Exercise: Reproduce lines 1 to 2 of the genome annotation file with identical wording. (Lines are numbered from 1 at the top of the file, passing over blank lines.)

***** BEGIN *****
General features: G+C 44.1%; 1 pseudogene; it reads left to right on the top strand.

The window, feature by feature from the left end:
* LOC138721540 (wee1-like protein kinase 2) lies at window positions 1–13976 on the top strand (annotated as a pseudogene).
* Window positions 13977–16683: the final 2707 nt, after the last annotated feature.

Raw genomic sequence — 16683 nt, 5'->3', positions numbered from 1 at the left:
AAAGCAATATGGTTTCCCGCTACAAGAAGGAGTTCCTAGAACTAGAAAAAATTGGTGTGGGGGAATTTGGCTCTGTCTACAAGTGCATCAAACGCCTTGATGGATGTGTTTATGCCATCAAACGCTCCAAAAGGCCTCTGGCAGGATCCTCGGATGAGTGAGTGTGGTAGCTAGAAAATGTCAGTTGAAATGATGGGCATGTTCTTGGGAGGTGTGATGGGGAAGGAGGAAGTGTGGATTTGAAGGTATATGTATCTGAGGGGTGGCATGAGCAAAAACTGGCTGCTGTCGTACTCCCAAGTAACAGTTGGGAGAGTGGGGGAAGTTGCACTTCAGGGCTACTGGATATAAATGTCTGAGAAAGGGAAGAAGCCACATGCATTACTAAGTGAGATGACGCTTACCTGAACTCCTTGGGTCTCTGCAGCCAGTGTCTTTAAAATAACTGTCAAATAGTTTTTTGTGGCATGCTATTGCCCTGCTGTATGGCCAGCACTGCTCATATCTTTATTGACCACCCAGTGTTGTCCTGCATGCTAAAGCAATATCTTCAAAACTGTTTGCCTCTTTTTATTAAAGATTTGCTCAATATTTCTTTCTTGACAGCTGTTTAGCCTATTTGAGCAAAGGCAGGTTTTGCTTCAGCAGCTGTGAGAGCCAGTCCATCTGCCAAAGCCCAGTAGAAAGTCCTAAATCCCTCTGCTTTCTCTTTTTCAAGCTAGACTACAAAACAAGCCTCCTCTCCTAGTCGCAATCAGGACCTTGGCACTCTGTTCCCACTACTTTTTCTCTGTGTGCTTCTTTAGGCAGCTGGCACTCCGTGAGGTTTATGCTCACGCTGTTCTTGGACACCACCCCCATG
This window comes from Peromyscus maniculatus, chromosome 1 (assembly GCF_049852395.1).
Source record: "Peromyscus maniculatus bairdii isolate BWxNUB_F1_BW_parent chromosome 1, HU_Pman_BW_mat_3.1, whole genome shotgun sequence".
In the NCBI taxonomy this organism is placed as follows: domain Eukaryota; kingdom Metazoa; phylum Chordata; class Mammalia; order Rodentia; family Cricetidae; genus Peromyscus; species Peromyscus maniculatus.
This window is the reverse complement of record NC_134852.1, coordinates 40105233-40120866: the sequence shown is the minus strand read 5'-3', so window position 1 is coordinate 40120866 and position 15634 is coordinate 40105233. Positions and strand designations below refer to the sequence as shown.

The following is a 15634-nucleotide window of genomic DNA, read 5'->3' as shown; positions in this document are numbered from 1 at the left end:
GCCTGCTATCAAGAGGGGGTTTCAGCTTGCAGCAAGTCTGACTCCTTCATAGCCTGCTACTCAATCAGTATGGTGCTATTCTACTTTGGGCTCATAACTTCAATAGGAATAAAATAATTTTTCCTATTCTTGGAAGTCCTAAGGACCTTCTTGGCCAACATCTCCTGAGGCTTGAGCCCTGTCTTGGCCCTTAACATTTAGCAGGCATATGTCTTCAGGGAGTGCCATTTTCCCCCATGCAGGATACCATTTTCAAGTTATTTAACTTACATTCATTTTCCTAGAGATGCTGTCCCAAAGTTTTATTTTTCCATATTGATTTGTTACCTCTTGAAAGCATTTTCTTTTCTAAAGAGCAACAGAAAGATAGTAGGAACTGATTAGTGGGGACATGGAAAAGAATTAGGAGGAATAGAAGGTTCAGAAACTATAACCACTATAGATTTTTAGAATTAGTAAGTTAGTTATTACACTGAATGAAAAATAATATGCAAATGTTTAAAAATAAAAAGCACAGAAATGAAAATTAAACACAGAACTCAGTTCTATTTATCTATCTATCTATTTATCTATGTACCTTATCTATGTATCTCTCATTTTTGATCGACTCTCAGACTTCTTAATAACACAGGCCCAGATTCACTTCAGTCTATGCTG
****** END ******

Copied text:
General features: G+C 44.1%; 1 pseudogene; it reads left to right on the top strand.

The window, feature by feature from the left end: